Following quiet country lanes and including a few steep climbs and swooping descents, the route is often sectioned into six 20 to 25mile day rides.
Another circular route, this time part of the NCN, the South Dalton Yorkshire Wolds Cycle Route takes riders around coastal cliffs, hidden valleys, beaches and picturesque villages.
You can start the 146mile route at places including Beverley, Bridlington, Driffield and Malton or you can follow NCN Route 66 from York and pick up the ride at Pocklington.
Elsewhere you can start your grand tour with the spectacular scenery of the North York Moors and end it looking over the ruins of Scarborough’s castle on the Heritage Coast by taking the Moor to Sea Cycle Trail.
Comprising of more than 10 linear routes, the trail links the historic towns of Scarborough, Pickering, Whitby and Great Ayton over 100 miles.
The east coast White Rose Cycle Route is also a much-travelled path for cyclists, rolling from Hull along the River Ouse to York and eventually to the foothills of the North York Moors.
Or for those looking for a taste of this year’s Grand Depart stages or are simply a glutton for punishment, the 150mile circular West Yorkshire Cycleway roughly follows the West Yorkshire county boundary and is a top ride for serious cyclists.
Tourers can take a slight detour from the cycleway to tackle the brutal Cragg Vale incline – the longest unbroken ascent of any road in England.
The road rises over 960ft over five and a half miles from the village of Mytholmroyd and is destined to be among the biggest challenges for Tour de France riders this summer.
The Holme Moss ascent from Holmbridge, which will also features on the stage two route, is a major highlight of the West Yorkshire Cycleway too. The road rises to 524metres, which is only marginally lower than Buttertubs Pass – the highest point of the Yorkshire Tour stages.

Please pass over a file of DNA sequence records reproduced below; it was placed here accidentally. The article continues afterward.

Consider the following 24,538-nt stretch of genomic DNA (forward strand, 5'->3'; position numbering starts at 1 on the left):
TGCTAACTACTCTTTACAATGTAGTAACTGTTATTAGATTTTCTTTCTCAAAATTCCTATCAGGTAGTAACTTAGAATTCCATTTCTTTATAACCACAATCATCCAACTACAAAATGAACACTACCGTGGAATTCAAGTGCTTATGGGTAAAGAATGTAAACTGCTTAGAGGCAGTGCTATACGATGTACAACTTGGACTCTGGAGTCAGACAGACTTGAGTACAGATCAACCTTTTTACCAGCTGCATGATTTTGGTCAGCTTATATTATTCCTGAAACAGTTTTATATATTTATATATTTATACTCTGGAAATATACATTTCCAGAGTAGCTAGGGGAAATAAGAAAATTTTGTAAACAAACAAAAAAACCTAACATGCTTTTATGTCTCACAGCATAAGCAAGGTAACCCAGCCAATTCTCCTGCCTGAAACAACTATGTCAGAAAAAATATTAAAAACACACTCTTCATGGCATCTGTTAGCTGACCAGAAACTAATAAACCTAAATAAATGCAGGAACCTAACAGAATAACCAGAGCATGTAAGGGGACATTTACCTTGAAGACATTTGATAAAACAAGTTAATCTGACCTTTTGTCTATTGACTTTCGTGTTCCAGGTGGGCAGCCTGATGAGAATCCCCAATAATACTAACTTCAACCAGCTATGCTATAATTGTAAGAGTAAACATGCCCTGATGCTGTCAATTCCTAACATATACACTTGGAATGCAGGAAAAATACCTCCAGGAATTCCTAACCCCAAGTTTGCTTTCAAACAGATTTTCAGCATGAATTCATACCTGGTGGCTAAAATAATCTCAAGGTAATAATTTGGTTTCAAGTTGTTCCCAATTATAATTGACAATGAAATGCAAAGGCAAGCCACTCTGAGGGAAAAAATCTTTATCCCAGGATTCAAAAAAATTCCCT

Aside from exhausting climbs, the route covers glorious countryside which, once the ascents are over, are much easier to enjoy.
And of course if you’re looking for the full Tour de France experience, you can always cycle the increasingly popular stage one and two routes for the July 5 and 6 Grand Depart, although you will encounter city traffic on both.
The first stage takes riders from Leeds’ Headrow to Harrogate via Otley, Ilkley and Hawes where the gruelling Buttertubs Pass climb awaits. The second stage takes in York, Knaresborough, Cragg Vale, Holme Moss and Sheffield.
TAKE THE CHALLENGE
There are dozens of sportive and Audax challenge rides springing up all over Yorkshire in the run up to Le Tour.
Though they are timed, the pay-to-enter sportive rides are not races and can cover anything from 50km upwards. They often feature a number of different length circuits, so it’s up to you how far you want to ride, and they have a number of refreshment stops along the way.
Upcoming Yorkshire sportives are listed on the British Cycling website and include the Blue Giraffe Bicycles North York Moors Spring Classic Sportive from Stokesley on April 6 and the Velo29-Altura Daffodils Sportive 2014 from Thirsk on April 26.
On the other hand Audax rides, which are organised by long distance cycling association Audax UK, run from 50km and involve some navigation and organisation as far as your own refreshments are concerned.
Visit www.aukweb.net or www.britishcycling.org.uk for information.
COAST TO COAST RIDING
Cycling from one side of the country to the other is another way of testing yourself, while riding past some of Yorkshire’s most impressive sights.
The Way of the Roses Cycle Route is a 170mile trail, signposted by a series of blue signs bearing red and white roses, that takes riders from Morecambe on the west coast of England to Bridlington Bay to the east.
It rolls through the Forest of Bowland, the Yorkshire Dales and Nidderdale on its way to York and the Yorkshire Wolds along cycle paths, country lanes and quieter roads.
The Way of the Roses can even be enjoyed with a fully supported five-day tour with Cycle Yorkshire, which includes accommodation and a CTC-qualified guide.
You can also cycle from coast to coast through the 171mile Walney to Wear and Whitby (W2W) trail, which travels from Walney Island in Cumbria to Whitby’s shores via Tan Hall following NCN Route 70.
If you’re not satisfied with the adventure, you can add the Cinder Track – the coast-hugging 21.5mile disused railway line from Whitby to Scarborough – into the equation.